"Perhaps in another year I could have looked at their guy and said," Yes, maybe, "said Nolen about GOP." But given what we've been through the last two years, I can't. I can't imagine opening up the Republicans at this time. "

There was no hesitation in voting for the Republicans again from Donnie Main, 63, a retired power plant that said he voted for Trump and would do it again despite not agreeing on all fronts.

"Personally, I mean, he's having trouble," Main said. "But as president, I think he's doing a good job."

Democrats Pam Iovino shuts the doors of potential voters at Bethel Park, Pennsylvania, on March 30, 2019. Josh Lederman / NBC News

All told Democrats have won 407 scenarios for legislative sites previously held by Republicans in the United States since Trump joined, according to the Democratic Legislative Campaign Committee, although the GOP has also turned some seats.

In battlefields that favor more moderate candidates, there is also a danger to democrats who derive from a national democratic political scene, highlighting more outwardly liberal politicians, especially since 2020 primary The field takes shape Trump has led Republicans to try to use the "socialist" label for Democrats up and down the vote in an attempt to paint them as too extreme.

Asked what it means for her to be democracy in 2019, Iovino stopped 13 seconds before finally responding: "I think I can only speak best for myself." She said that the democratic values ​​she was brought up focused on education, hard work and the ability to fulfill her potential.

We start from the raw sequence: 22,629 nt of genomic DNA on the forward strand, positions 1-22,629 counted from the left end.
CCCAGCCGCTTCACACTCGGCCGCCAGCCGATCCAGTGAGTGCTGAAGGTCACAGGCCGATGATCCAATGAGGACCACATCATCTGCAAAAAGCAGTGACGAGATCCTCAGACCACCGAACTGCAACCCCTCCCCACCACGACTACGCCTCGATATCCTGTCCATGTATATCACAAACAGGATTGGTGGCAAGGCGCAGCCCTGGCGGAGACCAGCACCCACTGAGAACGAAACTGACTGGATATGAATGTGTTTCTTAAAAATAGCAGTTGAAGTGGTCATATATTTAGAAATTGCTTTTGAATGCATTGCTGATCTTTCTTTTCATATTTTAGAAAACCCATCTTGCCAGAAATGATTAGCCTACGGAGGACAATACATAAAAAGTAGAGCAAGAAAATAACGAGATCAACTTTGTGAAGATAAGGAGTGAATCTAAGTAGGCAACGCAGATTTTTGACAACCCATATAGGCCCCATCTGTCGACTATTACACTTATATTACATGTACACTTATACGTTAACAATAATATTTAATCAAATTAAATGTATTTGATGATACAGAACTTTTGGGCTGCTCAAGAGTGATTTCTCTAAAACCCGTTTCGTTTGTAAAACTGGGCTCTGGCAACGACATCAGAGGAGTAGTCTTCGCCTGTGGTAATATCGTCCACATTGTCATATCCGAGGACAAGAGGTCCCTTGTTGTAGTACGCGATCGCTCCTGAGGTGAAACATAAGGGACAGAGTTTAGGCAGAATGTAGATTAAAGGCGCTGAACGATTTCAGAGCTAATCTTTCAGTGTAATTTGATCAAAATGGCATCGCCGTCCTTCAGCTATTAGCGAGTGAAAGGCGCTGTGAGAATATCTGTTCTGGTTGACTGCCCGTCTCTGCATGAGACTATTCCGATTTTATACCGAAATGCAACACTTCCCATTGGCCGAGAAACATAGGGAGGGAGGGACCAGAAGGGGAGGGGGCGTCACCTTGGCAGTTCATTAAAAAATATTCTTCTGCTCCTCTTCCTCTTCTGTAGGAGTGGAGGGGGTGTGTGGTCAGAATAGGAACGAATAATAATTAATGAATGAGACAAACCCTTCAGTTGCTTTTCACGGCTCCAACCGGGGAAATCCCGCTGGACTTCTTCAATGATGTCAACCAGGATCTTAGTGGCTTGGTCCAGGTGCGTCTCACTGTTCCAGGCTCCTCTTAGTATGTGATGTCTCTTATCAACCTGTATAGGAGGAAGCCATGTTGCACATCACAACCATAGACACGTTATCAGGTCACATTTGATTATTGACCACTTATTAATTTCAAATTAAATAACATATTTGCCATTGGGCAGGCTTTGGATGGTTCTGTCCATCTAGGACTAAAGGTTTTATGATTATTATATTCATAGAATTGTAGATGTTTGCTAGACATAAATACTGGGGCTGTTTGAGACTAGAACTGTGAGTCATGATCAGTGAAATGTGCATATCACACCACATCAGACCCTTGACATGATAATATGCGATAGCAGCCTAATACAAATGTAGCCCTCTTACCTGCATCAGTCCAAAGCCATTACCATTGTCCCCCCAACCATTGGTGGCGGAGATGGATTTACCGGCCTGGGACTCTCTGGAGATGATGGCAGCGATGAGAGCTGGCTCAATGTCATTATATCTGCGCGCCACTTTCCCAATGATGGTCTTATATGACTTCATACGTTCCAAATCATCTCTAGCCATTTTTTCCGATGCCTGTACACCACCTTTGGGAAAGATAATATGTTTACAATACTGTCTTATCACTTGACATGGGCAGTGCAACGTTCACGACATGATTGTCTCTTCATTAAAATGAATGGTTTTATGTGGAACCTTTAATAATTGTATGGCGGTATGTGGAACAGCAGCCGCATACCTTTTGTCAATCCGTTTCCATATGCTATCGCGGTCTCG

"I think it's very far to the left," Raja said as he was asked to describe the democratic mark. "It is socialist. Thus it has become."

He summarized his own party's brand in 2019 as "everybody works in the country."

"That is the change right now," Raja said in his campaign office surrounded by the campaign. -shirts and host signs stacked waist high. "We represent the trades, we represent all the hard jobs. It is everyone who wants to work."

It is a message Democrats care to be effective for GOP if unemployment, now 3.8 percent, remains low in 2020, after Trump has taken a position. And so many Democrats are working to portray themselves as pragmatists who can work with each of the parties and know that many of the voters they are to win are those who voted for Trump.

When she knocked on doors with flyers and lawns on Iovino, the last weekend before election day approached to a modest single-family house in Bethel Park, where a young man urged her not to be hijacked by an extreme philosophy on both sides.

"I think you saw it in the presidential election," said Iovino to him, "where if you were a democrat, you saw that our candidate is being pulled too far to the left. That was not how true she was . "

The voter agreed, and although he would not commit himself to vote for her, he asked for the third time how she planned to embrace the partisan division where so many others have failed. 19659040] "If you can do that," he said, "you have a chance by my vote."